Donna Elise Scott is a versatile and very appealing singer with her own sound. 2015’s Somehow I Knew was an excellent debut and now the recently released Carnival builds on her earlier success.

            While there is plenty of variety to be heard on the eight selections that comprise Carnival, the results are consistently rewarding. The CD begins with the title cut which is well-named because it has the feel of a Brazilian carnival. Flutist Wouter Kellerman is prominent on this danceable and infectious performance which also has a fine solo from pianist Raul E. Blanco.

            The second selection, “Pennies From Heaven,” has Ms. Scott swinging her way soulfully through the veteran standard while joined by members of the “Air It Out Horns” and the Conrad Johnson Big Band. An instrumental chorus in the middle of the performance features trombonist Nils Landgren and pianist Skip Nalia. 

            Two ballads follow: the contemporary soul piece “It’s Your Smile” (which displays the singer’s clear tone and powerful voice) and the swing era piece “Ghost Of A Chance.” The latter has tenor-saxophonist Johnny Gonzales creating a fine statement between the warm vocals.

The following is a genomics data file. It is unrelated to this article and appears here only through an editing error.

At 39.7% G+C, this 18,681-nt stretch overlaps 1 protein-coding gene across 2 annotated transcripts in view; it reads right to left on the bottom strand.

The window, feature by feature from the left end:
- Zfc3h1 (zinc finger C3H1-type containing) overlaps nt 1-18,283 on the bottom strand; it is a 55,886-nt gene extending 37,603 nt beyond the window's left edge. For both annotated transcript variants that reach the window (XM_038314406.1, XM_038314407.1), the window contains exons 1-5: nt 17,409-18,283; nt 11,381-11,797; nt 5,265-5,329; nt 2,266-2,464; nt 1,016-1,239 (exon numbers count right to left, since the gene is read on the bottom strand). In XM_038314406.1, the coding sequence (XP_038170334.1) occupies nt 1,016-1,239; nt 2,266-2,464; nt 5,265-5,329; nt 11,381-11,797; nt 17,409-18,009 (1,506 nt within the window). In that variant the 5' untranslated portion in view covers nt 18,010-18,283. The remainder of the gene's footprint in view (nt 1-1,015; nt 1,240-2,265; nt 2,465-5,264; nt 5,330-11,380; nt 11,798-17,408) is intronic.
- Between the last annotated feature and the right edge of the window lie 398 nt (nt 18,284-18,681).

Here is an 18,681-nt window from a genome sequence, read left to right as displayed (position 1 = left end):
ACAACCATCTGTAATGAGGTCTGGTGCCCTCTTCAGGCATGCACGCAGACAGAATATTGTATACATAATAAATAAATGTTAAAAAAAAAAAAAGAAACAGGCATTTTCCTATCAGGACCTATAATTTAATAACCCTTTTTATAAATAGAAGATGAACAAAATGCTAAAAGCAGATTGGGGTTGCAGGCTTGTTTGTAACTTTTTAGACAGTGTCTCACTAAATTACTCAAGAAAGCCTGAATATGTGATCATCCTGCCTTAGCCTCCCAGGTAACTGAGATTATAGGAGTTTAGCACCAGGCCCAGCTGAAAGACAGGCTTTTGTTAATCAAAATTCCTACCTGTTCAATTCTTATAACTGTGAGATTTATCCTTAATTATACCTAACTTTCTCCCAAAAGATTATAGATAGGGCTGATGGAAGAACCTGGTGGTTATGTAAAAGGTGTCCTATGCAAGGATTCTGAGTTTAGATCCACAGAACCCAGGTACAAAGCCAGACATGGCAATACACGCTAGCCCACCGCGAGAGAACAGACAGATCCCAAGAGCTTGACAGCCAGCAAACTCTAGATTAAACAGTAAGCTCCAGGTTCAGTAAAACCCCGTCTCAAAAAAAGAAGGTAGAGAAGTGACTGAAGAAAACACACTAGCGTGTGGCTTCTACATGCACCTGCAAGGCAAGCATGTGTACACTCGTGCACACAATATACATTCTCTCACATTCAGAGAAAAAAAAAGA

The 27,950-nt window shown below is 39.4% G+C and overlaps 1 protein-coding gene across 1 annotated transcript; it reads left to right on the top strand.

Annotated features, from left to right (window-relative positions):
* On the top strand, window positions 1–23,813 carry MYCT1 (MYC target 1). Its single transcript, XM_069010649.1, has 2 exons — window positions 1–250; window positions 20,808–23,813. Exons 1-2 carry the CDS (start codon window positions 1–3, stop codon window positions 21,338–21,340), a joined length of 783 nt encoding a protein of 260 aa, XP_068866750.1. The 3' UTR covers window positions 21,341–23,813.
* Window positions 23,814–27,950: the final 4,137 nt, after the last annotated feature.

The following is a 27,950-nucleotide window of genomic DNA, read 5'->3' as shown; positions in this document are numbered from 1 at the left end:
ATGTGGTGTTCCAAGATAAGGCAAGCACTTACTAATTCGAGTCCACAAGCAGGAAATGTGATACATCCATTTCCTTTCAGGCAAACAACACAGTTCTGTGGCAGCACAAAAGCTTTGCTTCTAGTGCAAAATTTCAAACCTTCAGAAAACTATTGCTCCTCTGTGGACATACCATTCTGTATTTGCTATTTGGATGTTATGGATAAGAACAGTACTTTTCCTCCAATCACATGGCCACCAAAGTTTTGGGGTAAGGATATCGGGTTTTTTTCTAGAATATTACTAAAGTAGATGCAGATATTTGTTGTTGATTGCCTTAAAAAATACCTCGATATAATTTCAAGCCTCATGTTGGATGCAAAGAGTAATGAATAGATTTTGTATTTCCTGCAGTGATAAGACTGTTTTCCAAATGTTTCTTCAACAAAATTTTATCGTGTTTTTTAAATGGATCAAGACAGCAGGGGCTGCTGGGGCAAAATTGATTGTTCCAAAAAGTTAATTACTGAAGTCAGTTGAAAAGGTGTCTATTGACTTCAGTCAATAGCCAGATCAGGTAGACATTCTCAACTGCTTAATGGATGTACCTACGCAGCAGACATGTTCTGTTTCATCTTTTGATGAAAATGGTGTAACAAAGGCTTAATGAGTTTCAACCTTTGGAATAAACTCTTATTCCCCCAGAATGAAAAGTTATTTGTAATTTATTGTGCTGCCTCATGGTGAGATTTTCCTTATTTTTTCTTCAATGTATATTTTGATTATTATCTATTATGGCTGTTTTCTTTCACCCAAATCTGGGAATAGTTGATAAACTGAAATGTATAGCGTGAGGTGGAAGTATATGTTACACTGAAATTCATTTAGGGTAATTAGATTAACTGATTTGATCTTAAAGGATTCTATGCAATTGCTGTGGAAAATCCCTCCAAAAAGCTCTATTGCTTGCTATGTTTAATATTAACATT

The forceful and blues-drenched romp “I Don’t Want You Anymore” finds Donna Scott taking an assertive vocal worthy of Ernestine Anderson. The modern ballad “After The Sunset” and the medium-tempo r&bish tune “A Tie That Binds” (which includes some fine vibes from Chase Jordan) precede the closer, a reworking of “On Green Dolphin Street.”

            No matter what the style, groove or arrangement, Donna E. Scott is heard throughout Carnival in top form. Her attractive voice is full of spirit and joy, and she always invites listeners to have as good a time enjoying her music as she clearly does whenever she sings. 

Scott Yanow, author of 11 books including The Jazz Singers, The Great Jazz Guitarists and Jazz On Record 1917-76


Like a real-life carnival, Ms. Scott's musical offering on this project is as colorfully vivid as suggested by the magnificent CD cover, the recorded selections and the memorable vocal and instrumental performances that are contained in this eight song set. She delivers a solid, tradition-rich performance of such classics from the Great American Songbook - "Pennies From Heaven" and "I Don't Stand A Ghost of A Chance" side by side with contemporary originals that tip the hat to the genres of Pop and R&B, without sacrificing the core elements of what a Jazz singer offers in terms of style and craft. She has the richness and "sass" of singers like Phyllis Hyman and Angela Bofill and the sophistication of Nancy Wilson and Sarah Vaughn, while at the same time, having her own, very deliberate style of taste and grace, without waste. If you love "feel good music" with a balance of the joyful celebration of rhythm and melody, CARNIVAL needs to be on your playlist.


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